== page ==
Is This Self-Dealing? Three Quick Questions To Ask - Exponent Philanthropy
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Is This Self-Dealing? Three Quick Questions To Ask

Photo by Vanessa Garcia

Self-dealing rules are sometimes confusing. In any event, a small foundation has to determine whether a potential transaction constitutes self-dealing. For this reason, we’ve come up with three straightforward questions that lean funders can apply to any situation.

1. Does the transaction involve a disqualified person?

The Internal Revenue Service defines a disqualified person as one of the following:

  • Officers, directors, trustees, and others with similar authority at the foundation
  • Substantial contributors to the foundation (who have given $5,000 or more, and 2% or more of the foundation’s income over the life of the foundation)
  • Family members of those previously listed, including spouses, ancestors, and descendants and their spouses—but not siblings
  • Entities controlled by disqualified persons (with a share or interest of 35% or more)
  • Certain government officials

To determine whether self-dealing is in play, always start by asking whether the transaction involves a disqualified person. That is, if the answer is yes, you may be facing an act of self-dealing.

2. Is the transaction on the list of self-dealing transactions?

On the whole, this is the list of prohibited self-dealing transactions:

  • Sale, exchange, or lease of property
  • Furnishing goods, services, or facilities for money
  • Lending money or extending credit
  • Payment to, compensation of, or reimbursement of a disqualified person
  • Transfer to or use of the foundation’s income or assets by a disqualified person
  • Payment of money or property to a government official

3. Does an exception apply?

As shown above, the list of prohibited transactions is sweeping. Thus, there are several recognized exceptions:

Prohibition: Sale, exchange, or lease of property between a foundation and a disqualified person

  • Exception: If offered at no charge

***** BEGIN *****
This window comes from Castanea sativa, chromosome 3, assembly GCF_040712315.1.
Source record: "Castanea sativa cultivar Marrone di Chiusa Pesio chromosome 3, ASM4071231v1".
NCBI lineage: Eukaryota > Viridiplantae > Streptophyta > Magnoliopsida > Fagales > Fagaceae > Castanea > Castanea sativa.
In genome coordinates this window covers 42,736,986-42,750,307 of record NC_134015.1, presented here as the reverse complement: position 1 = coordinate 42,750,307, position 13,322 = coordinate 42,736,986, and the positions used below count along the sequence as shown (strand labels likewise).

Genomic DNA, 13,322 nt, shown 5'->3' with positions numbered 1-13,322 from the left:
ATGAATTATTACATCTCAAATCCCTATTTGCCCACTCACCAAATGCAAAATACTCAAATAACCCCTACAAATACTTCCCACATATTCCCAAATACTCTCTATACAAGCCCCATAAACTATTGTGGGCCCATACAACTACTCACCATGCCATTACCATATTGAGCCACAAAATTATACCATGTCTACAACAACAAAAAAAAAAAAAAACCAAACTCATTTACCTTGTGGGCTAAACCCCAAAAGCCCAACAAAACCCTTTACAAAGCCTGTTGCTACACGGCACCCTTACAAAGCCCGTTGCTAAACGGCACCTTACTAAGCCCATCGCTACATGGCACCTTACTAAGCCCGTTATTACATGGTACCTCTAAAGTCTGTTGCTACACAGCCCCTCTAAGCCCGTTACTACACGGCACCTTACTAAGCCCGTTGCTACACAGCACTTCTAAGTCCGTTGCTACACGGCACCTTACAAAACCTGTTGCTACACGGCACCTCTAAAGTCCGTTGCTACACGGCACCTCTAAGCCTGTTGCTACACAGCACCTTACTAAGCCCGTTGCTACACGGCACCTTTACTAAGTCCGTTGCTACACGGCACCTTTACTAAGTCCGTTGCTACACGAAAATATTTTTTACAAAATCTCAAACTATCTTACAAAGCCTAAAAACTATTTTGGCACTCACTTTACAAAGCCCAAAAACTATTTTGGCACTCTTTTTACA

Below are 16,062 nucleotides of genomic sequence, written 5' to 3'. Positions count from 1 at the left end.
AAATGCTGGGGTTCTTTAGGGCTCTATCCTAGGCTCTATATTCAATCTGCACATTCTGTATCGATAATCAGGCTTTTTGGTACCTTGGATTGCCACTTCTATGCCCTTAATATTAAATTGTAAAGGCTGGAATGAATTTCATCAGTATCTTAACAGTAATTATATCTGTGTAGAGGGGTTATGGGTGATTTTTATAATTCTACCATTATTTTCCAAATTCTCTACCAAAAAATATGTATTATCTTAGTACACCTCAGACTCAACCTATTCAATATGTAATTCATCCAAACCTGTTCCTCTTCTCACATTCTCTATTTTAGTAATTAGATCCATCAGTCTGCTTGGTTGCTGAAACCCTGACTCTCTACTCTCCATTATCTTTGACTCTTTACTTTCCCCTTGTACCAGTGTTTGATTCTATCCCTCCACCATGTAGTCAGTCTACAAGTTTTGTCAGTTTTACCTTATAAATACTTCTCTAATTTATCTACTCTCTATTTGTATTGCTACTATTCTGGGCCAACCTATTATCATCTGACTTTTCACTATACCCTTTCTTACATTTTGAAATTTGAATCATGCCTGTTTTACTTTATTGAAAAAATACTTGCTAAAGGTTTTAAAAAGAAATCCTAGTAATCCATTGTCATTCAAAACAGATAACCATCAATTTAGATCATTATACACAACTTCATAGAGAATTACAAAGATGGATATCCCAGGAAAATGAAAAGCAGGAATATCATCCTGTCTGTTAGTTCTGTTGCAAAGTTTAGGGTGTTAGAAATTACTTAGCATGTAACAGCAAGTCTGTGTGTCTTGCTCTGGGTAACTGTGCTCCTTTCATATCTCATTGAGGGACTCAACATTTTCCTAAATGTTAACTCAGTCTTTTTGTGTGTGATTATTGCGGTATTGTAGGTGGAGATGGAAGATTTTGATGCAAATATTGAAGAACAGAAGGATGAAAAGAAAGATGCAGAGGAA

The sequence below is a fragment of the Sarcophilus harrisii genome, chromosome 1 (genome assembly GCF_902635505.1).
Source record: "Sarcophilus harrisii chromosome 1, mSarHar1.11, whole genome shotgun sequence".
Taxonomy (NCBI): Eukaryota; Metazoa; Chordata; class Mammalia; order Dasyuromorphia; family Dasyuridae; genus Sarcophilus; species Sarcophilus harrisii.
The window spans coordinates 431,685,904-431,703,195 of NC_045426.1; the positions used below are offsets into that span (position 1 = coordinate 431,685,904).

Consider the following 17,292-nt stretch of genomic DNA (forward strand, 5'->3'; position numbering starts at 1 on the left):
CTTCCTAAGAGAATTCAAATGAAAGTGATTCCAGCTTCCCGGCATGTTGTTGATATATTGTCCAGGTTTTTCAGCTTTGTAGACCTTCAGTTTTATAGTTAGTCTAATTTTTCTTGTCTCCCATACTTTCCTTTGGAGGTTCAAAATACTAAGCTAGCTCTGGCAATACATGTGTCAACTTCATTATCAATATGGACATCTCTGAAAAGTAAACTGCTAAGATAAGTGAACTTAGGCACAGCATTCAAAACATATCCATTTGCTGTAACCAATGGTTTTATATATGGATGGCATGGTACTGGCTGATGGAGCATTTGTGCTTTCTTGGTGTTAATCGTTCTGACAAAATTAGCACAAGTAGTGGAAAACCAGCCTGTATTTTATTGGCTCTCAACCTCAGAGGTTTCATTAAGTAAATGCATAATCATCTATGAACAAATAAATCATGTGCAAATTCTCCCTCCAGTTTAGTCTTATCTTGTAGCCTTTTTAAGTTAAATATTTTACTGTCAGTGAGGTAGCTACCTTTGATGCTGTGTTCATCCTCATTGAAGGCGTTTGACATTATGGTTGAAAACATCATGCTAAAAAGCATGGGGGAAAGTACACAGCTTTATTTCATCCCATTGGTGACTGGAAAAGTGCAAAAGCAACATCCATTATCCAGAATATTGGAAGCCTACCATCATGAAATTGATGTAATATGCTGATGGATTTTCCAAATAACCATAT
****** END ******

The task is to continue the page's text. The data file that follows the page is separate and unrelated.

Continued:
Prohibition: Furnishing goods, services, or facilities between a foundation and a disqualified person

  • Exceptions: If offered at no charge and for a charitable purpose; or if offered on a basis equal to that offered to the public and related to the foundation’s charitable purpose

Prohibition: Lending money or extending credit to a disqualified person

  • Exception: If credit flows from the disqualified person to the foundation, no fees or interest are charged, and proceeds are used for a charitable purpose

Prohibition: Payment to, compensation of, or reimbursement of a disqualified person

  • Exceptions:
    • Purchasing D&O liability insurance for trustees
    • Providing reasonable and necessary trustee compensation
    • Reimbursing disqualified persons for reasonable and necessary expenses related to foundation work
    • Compensating disqualified persons for personal services, which include certain professional services related to the foundation’s mission

Prohibition: Transfer to or use of the foundation’s income or assets by a disqualified person

  • Exceptions: If benefits are incidental and tenuous (e.g., having one’s name on a building or scholarship fund), or if fundraiser tickets are used by those with foundation duties but not by spouses or other guests

Prohibition: Payment of money or property to a government official

Learn more valuable legal basics at this year’s Annual Conference

Minneapolis, MN
We’re thrilled to return to in-person gatherings this year. Above all, our top priority is to provide a safe environment where lean funders can learn and connect.
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Comment

  1. Don S. Doering

    Great post! Two other questions to ask might be: Would we want to read about this transaction in the newspaper or to post it on our website? Sometimes the gut-check regarding perceptions of self-dealing may be as valuable to guide staff and Trustee decisions as the legal litmus tests.

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